Human mobility has long played a foundational role in producing state territories, resources, and hierarchies. When people move within and across national boundaries, they create both challenges and opportunities. In Mobility Makes States, chapters written by historians, political scientists, sociologists, and anthropologists explore different patterns of mobility in sub-Saharan Africa and how African states have sought to harness these movements toward their own ends. A chapter by IMI's Oliver Bakewell explores 'Moving from War to Peace in the Zambia-Angola Borderlands'.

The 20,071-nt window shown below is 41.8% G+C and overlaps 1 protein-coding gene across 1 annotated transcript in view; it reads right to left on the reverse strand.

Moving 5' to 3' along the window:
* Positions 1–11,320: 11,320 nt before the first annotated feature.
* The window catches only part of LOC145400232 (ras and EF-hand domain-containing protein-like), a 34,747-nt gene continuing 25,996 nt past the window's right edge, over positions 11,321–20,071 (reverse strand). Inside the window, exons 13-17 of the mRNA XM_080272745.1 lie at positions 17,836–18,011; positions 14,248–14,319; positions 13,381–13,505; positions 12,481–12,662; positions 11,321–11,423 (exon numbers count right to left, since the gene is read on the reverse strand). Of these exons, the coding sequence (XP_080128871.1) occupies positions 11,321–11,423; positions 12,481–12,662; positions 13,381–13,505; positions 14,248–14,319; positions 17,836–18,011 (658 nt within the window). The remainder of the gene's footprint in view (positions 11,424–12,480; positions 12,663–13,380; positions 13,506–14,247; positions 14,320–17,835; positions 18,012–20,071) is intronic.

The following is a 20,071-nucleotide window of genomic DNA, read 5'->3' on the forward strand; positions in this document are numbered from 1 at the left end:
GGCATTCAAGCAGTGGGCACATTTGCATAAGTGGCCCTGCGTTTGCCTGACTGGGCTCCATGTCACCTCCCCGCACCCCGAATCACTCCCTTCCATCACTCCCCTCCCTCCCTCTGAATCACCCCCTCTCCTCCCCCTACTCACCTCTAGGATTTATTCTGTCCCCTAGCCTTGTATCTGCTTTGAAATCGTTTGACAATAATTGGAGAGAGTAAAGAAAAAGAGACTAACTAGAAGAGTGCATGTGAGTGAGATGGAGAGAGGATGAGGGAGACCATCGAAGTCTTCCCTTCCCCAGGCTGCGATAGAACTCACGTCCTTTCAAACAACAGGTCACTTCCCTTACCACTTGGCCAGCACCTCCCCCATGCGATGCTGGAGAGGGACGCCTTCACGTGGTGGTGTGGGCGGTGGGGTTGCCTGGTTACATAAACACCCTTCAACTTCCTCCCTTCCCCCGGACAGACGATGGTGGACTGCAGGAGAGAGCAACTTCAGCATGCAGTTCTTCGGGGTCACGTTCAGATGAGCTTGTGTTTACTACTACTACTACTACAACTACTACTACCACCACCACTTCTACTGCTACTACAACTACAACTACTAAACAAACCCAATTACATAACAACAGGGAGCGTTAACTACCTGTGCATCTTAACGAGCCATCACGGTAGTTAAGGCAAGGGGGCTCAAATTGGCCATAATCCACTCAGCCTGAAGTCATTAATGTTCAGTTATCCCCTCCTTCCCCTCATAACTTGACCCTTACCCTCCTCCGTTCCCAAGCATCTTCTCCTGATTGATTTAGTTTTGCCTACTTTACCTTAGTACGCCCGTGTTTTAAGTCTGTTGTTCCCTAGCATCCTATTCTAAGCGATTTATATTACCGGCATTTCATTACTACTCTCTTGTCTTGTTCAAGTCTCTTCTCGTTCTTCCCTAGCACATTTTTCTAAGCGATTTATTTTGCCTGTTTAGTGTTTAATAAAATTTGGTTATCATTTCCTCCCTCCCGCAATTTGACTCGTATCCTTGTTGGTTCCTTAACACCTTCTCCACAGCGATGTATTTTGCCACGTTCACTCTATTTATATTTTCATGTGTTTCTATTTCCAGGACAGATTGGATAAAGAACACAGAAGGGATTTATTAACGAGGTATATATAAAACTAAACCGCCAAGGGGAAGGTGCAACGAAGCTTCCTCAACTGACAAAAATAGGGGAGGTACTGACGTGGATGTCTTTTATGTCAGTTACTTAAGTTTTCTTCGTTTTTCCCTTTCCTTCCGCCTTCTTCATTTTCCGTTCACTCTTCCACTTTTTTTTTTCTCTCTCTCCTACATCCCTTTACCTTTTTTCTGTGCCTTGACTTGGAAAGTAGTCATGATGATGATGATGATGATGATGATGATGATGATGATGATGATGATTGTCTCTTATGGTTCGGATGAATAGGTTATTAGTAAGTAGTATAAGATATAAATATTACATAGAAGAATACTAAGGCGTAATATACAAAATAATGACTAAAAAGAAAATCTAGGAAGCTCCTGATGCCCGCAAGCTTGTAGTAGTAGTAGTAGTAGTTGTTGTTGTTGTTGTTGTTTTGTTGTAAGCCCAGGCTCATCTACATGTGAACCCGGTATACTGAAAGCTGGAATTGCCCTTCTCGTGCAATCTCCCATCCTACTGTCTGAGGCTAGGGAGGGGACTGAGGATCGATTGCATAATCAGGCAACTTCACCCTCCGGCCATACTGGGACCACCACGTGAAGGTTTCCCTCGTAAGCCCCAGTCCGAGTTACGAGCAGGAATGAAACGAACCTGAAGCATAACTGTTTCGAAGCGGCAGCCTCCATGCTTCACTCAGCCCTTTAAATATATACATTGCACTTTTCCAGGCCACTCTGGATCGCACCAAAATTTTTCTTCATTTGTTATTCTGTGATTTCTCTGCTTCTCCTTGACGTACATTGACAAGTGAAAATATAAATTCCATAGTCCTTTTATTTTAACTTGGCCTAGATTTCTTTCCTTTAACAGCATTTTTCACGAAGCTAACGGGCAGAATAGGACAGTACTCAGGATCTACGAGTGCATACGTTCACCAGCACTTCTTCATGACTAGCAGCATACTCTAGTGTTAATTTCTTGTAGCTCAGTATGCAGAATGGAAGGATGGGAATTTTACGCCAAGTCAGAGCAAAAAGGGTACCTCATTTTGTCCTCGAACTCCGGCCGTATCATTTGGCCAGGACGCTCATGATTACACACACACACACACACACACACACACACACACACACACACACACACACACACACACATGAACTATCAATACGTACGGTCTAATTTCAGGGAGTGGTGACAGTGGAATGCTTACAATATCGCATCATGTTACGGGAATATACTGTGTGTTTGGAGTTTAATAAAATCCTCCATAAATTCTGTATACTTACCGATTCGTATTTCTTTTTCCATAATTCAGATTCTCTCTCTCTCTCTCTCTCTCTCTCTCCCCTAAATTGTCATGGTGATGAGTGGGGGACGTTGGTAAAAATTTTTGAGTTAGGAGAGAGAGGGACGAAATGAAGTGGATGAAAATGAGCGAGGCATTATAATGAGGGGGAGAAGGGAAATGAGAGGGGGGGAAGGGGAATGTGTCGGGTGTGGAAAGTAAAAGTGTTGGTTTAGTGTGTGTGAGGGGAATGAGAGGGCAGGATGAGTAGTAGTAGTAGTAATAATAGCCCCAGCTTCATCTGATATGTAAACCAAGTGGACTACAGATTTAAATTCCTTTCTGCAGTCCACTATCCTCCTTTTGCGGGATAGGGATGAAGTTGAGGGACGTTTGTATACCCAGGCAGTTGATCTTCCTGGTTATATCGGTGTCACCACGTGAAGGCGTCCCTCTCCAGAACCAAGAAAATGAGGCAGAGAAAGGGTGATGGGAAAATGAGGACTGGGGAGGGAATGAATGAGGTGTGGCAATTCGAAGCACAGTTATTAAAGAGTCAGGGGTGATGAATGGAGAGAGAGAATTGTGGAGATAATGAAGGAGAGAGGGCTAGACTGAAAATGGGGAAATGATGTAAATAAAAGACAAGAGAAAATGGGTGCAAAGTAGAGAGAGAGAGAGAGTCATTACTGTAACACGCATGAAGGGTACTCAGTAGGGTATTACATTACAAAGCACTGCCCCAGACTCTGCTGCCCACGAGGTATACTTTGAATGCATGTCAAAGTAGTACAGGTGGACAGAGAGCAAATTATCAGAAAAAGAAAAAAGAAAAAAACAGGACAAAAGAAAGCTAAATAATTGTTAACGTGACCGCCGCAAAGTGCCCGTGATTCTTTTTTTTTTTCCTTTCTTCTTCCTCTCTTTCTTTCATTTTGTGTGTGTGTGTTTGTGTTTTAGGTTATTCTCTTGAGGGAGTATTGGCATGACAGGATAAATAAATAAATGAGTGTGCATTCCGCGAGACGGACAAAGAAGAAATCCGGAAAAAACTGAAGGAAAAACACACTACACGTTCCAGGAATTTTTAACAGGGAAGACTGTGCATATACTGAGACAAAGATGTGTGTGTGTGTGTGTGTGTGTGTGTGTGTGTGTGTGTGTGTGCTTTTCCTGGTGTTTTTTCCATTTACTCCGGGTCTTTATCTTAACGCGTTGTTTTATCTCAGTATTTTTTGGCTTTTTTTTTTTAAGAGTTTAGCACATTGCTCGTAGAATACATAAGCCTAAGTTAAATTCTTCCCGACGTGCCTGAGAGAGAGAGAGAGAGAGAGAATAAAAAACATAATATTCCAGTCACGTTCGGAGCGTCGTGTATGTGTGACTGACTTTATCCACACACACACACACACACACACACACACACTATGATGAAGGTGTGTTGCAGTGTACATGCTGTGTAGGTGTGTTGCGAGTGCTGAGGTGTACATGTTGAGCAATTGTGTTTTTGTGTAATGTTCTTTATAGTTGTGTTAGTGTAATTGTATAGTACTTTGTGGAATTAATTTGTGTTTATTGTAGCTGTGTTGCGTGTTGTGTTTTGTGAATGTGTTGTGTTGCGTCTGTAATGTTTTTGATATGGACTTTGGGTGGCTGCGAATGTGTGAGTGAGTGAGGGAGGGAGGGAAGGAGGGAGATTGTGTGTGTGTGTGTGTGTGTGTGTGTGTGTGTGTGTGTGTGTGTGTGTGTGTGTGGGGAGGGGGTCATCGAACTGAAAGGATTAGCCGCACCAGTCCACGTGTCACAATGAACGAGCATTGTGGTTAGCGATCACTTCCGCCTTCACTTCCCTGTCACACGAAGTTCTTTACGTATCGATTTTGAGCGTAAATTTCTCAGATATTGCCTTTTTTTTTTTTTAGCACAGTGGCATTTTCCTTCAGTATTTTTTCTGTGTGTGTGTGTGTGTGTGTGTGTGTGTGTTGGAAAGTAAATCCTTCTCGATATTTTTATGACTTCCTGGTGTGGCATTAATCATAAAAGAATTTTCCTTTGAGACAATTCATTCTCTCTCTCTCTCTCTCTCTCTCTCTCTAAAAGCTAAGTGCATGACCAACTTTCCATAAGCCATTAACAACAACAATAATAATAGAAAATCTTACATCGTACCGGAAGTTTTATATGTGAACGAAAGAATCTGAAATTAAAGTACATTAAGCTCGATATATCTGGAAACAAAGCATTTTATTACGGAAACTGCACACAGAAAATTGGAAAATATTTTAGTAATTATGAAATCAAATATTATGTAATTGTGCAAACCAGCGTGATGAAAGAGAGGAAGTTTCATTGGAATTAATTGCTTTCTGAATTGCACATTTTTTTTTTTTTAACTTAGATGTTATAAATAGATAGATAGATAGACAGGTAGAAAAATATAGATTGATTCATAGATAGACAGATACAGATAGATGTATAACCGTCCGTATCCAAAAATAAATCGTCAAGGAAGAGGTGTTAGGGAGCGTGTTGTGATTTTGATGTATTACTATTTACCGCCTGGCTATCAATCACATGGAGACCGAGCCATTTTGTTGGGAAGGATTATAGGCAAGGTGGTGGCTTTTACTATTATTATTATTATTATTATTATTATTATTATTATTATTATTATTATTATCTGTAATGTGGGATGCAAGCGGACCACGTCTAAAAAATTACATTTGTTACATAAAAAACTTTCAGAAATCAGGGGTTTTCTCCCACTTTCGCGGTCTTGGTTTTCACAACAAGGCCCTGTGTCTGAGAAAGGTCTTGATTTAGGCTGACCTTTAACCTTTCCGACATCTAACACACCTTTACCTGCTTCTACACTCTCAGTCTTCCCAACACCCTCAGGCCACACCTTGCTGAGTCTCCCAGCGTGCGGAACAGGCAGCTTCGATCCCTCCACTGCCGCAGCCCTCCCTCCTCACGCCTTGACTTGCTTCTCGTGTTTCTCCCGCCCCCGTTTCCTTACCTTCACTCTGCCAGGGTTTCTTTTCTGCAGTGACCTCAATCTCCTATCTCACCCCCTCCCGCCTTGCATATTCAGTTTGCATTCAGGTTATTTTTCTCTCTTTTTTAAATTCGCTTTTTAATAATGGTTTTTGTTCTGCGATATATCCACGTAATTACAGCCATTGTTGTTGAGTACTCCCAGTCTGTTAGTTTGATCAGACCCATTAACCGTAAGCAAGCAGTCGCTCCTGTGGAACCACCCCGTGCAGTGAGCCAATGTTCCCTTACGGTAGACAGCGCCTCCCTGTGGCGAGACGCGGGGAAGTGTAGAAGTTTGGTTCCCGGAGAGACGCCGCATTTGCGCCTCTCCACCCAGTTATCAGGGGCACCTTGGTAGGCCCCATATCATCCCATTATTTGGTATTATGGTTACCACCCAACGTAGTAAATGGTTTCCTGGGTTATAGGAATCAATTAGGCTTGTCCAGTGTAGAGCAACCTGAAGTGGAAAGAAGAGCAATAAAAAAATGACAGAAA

While border control and intercontinental migration policies remain important topics of study, Mobility Makes States demonstrates that immigration control is best understood alongside parallel efforts by states in Africa to promote both long-distance and everyday movements. The contributors challenge the image of a fixed and static state that is concerned only with stopping foreign migrants at its border, and show that the politics of mobility takes place across a wide range of locations, including colonial hinterlands, workplaces, camps, foreign countries, and city streets. They examine short-term and circular migrations, everyday commuting and urban expansion, forced migrations, emigrations, diasporic communities, and the mobility of gatekeepers and officers of the state who push and pull migrant populations in different directions. Through the experiences and trajectories of migration in sub-Saharan Africa, this empirically rich volume sheds new light on larger global patterns and state making processes.
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